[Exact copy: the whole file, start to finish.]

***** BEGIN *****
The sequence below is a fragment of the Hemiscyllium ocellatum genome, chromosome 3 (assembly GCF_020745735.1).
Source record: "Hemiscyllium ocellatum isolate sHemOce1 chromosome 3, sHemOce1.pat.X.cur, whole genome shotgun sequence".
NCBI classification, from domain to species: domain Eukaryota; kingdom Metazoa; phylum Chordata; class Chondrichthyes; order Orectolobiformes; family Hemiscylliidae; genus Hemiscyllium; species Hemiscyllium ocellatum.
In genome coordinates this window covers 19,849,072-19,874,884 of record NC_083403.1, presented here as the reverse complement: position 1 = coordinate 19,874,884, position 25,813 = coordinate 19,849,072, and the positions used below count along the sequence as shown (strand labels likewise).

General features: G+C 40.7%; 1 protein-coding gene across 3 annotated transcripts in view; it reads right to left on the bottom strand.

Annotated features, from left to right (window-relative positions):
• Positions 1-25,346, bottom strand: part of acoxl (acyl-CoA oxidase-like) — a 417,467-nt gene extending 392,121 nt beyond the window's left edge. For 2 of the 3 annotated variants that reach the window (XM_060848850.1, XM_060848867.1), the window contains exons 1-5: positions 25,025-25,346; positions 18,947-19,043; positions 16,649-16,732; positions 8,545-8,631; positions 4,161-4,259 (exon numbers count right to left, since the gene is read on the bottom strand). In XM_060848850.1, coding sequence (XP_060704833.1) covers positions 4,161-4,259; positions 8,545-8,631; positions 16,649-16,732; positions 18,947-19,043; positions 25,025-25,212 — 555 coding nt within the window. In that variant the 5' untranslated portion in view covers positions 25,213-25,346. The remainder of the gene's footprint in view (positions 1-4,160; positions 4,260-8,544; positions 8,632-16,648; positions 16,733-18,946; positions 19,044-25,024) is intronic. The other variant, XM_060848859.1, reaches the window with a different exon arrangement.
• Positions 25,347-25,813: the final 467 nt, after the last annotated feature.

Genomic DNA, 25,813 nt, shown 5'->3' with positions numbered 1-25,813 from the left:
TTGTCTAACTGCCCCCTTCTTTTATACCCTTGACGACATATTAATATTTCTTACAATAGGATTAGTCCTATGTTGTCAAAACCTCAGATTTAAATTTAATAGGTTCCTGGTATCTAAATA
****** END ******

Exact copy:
The sequence below is a fragment of the Hemiscyllium ocellatum genome, chromosome 3 (assembly GCF_020745735.1).
Source record: "Hemiscyllium ocellatum isolate sHemOce1 chromosome 3, sHemOce1.pat.X.cur, whole genome shotgun sequence".
NCBI classification, from domain to species: domain Eukaryota; kingdom Metazoa; phylum Chordata; class Chondrichthyes; order Orectolobiformes; family Hemiscylliidae; genus Hemiscyllium; species Hemiscyllium ocellatum.
In genome coordinates this window covers 19,849,072-19,874,884 of record NC_083403.1, presented here as the reverse complement: position 1 = coordinate 19,874,884, position 25,813 = coordinate 19,849,072, and the positions used below count along the sequence as shown (strand labels likewise).

General features: G+C 40.7%; 1 protein-coding gene across 3 annotated transcripts in view; it reads right to left on the bottom strand.

Annotated features, from left to right (window-relative positions):
• Positions 1-25,346, bottom strand: part of acoxl (acyl-CoA oxidase-like) — a 417,467-nt gene extending 392,121 nt beyond the window's left edge. For 2 of the 3 annotated variants that reach the window (XM_060848850.1, XM_060848867.1), the window contains exons 1-5: positions 25,025-25,346; positions 18,947-19,043; positions 16,649-16,732; positions 8,545-8,631; positions 4,161-4,259 (exon numbers count right to left, since the gene is read on the bottom strand). In XM_060848850.1, coding sequence (XP_060704833.1) covers positions 4,161-4,259; positions 8,545-8,631; positions 16,649-16,732; positions 18,947-19,043; positions 25,025-25,212 — 555 coding nt within the window. In that variant the 5' untranslated portion in view covers positions 25,213-25,346. The remainder of the gene's footprint in view (positions 1-4,160; positions 4,260-8,544; positions 8,632-16,648; positions 16,733-18,946; positions 19,044-25,024) is intronic. The other variant, XM_060848859.1, reaches the window with a different exon arrangement.
• Positions 25,347-25,813: the final 467 nt, after the last annotated feature.

Genomic DNA, 25,813 nt, shown 5'->3' with positions numbered 1-25,813 from the left:
TTGTCTAACTGCCCCCTTCTTTTATACCCTTGACGACATATTAATATTTCTTACAATAGGATTAGTCCTATGTTGTCAAAACCTCAGATTTAAATTTAATAGGTTCCTGGTATCTAAATA